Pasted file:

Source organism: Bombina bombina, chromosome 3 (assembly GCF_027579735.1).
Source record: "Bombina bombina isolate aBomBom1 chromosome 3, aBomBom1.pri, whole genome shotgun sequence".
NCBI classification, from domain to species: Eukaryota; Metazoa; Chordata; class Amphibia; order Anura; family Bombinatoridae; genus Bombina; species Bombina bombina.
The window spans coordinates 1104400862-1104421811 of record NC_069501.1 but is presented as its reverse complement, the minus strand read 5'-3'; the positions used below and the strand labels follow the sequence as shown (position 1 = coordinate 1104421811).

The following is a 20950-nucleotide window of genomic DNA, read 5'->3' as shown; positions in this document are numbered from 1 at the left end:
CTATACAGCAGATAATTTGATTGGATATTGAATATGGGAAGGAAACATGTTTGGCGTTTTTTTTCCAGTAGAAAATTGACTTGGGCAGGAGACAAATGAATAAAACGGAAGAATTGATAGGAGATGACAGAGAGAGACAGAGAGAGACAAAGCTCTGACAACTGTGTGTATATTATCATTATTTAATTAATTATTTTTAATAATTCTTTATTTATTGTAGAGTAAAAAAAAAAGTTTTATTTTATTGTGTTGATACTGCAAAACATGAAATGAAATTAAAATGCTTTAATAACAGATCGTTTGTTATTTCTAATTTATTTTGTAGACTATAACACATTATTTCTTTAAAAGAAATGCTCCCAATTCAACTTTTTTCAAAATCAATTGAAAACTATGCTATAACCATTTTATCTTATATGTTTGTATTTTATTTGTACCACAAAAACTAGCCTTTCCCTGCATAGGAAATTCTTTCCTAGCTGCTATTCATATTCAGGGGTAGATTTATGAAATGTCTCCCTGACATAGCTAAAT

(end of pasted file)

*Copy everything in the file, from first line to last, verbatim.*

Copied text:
Source organism: Bombina bombina, chromosome 3 (assembly GCF_027579735.1).
Source record: "Bombina bombina isolate aBomBom1 chromosome 3, aBomBom1.pri, whole genome shotgun sequence".
NCBI classification, from domain to species: Eukaryota; Metazoa; Chordata; class Amphibia; order Anura; family Bombinatoridae; genus Bombina; species Bombina bombina.
The window spans coordinates 1104400862-1104421811 of record NC_069501.1 but is presented as its reverse complement, the minus strand read 5'-3'; the positions used below and the strand labels follow the sequence as shown (position 1 = coordinate 1104421811).

The following is a 20950-nucleotide window of genomic DNA, read 5'->3' as shown; positions in this document are numbered from 1 at the left end:
CTATACAGCAGATAATTTGATTGGATATTGAATATGGGAAGGAAACATGTTTGGCGTTTTTTTTCCAGTAGAAAATTGACTTGGGCAGGAGACAAATGAATAAAACGGAAGAATTGATAGGAGATGACAGAGAGAGACAGAGAGAGACAAAGCTCTGACAACTGTGTGTATATTATCATTATTTAATTAATTATTTTTAATAATTCTTTATTTATTGTAGAGTAAAAAAAAAAGTTTTATTTTATTGTGTTGATACTGCAAAACATGAAATGAAATTAAAATGCTTTAATAACAGATCGTTTGTTATTTCTAATTTATTTTGTAGACTATAACACATTATTTCTTTAAAAGAAATGCTCCCAATTCAACTTTTTTCAAAATCAATTGAAAACTATGCTATAACCATTTTATCTTATATGTTTGTATTTTATTTGTACCACAAAAACTAGCCTTTCCCTGCATAGGAAATTCTTTCCTAGCTGCTATTCATATTCAGGGGTAGATTTATGAAATGTCTCCCTGACATAGCTAAAT